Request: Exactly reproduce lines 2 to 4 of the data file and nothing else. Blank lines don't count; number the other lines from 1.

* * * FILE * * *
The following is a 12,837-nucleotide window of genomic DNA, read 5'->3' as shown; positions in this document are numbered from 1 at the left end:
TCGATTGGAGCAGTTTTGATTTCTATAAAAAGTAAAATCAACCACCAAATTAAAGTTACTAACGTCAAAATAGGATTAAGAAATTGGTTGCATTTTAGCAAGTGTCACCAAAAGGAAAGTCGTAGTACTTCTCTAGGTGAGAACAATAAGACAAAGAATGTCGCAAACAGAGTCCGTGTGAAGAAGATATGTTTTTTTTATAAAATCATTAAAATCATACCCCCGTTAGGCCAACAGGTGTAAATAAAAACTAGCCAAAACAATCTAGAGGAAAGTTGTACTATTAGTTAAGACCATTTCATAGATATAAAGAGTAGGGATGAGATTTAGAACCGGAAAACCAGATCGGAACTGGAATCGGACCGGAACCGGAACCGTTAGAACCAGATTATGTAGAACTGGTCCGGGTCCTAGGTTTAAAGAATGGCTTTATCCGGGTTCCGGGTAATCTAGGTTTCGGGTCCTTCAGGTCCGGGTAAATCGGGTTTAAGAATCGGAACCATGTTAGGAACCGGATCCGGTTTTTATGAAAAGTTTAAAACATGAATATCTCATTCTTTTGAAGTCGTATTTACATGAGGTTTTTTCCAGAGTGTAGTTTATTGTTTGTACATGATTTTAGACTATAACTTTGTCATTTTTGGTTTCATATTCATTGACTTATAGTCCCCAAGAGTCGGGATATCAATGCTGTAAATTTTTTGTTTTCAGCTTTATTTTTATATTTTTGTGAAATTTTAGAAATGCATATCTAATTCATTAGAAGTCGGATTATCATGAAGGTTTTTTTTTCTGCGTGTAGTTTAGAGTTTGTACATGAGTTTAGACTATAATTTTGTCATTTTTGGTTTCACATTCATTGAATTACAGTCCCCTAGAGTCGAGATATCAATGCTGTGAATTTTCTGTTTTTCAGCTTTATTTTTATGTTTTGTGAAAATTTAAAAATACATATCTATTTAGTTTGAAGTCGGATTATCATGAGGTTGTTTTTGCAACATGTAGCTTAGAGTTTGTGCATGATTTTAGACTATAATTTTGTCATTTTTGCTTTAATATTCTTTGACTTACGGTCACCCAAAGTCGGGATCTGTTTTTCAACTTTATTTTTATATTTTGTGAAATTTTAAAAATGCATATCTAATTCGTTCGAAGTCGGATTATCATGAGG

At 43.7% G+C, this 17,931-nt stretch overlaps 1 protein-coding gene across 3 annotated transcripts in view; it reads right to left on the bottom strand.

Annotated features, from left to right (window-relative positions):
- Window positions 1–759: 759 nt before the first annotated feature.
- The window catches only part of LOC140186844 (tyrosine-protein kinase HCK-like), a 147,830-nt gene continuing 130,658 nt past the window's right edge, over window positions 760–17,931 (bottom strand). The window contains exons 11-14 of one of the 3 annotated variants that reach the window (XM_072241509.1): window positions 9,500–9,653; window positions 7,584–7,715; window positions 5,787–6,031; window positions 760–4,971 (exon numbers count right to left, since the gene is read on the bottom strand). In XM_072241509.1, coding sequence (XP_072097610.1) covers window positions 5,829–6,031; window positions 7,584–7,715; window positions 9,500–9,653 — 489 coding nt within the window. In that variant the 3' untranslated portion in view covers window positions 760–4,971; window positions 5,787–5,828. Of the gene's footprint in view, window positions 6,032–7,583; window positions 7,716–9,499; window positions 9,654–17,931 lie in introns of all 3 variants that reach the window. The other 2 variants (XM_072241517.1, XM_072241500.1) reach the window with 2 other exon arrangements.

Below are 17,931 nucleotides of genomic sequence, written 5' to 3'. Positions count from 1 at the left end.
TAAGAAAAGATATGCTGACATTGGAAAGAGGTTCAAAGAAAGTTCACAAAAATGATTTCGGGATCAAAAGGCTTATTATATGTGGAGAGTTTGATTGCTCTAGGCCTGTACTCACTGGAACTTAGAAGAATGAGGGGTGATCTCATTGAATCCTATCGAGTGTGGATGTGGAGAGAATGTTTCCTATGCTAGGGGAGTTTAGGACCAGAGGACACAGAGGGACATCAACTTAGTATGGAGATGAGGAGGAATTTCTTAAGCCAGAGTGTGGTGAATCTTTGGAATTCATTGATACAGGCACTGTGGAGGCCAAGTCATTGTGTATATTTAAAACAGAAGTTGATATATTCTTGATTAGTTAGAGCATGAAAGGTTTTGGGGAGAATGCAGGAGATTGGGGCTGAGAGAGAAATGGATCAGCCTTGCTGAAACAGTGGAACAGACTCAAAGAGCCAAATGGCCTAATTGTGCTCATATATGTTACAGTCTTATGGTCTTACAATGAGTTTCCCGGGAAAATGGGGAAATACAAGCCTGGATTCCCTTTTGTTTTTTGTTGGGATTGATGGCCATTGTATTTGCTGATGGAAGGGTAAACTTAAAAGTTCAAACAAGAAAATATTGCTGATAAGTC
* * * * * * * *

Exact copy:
TCGATTGGAGCAGTTTTGATTTCTATAAAAAGTAAAATCAACCACCAAATTAAAGTTACTAACGTCAAAATAGGATTAAGAAATTGGTTGCATTTTAGCAAGTGTCACCAAAAGGAAAGTCGTAGTACTTCTCTAGGTGAGAACAATAAGACAAAGAATGTCGCAAACAGAGTCCGTGTGAAGAAGATATGTTTTTTTTATAAAATCATTAAAATCATACCCCCGTTAGGCCAACAGGTGTAAATAAAAACTAGCCAAAACAATCTAGAGGAAAGTTGTACTATTAGTTAAGACCATTTCATAGATATAAAGAGTAGGGATGAGATTTAGAACCGGAAAACCAGATCGGAACTGGAATCGGACCGGAACCGGAACCGTTAGAACCAGATTATGTAGAACTGGTCCGGGTCCTAGGTTTAAAGAATGGCTTTATCCGGGTTCCGGGTAATCTAGGTTTCGGGTCCTTCAGGTCCGGGTAAATCGGGTTTAAGAATCGGAACCATGTTAGGAACCGGATCCGGTTTTTATGAAAAGTTTAAAACATGAATATCTCATTCTTTTGAAGTCGTATTTACATGAGGTTTTTTCCAGAGTGTAGTTTATTGTTTGTACATGATTTTAGACTATAACTTTGTCATTTTTGGTTTCATATTCATTGACTTATAGTCCCCAAGAGTCGGGATATCAATGCTGTAAATTTTTTGTTTTCAGCTTTATTTTTATATTTTTGTGAAATTTTAGAAATGCATATCTAATTCATTAGAAGTCGGATTATCATGAAGGTTTTTTTTTCTGCGTGTAGTTTAGAGTTTGTACATGAGTTTAGACTATAATTTTGTCATTTTTGGTTTCACATTCATTGAATTACAGTCCCCTAGAGTCGAGATATCAATGCTGTGAATTTTCTGTTTTTCAGCTTTATTTTTATGTTTTGTGAAAATTTAAAAATACATATCTATTTAGTTTGAAGTCGGATTATCATGAGGTTGTTTTTGCAACATGTAGCTTAGAGTTTGTGCATGATTTTAGACTATAATTTTGTCATTTTTGCTTTAATATTCTTTGACTTACGGTCACCCAAAGTCGGGATCTGTTTTTCAACTTTATTTTTATATTTTGTGAAATTTTAAAAATGCATATCTAATTCGTTCGAAGTCGGATTATCATGAGG

At 43.7% G+C, this 17,931-nt stretch overlaps 1 protein-coding gene across 3 annotated transcripts in view; it reads right to left on the bottom strand.

Annotated features, from left to right (window-relative positions):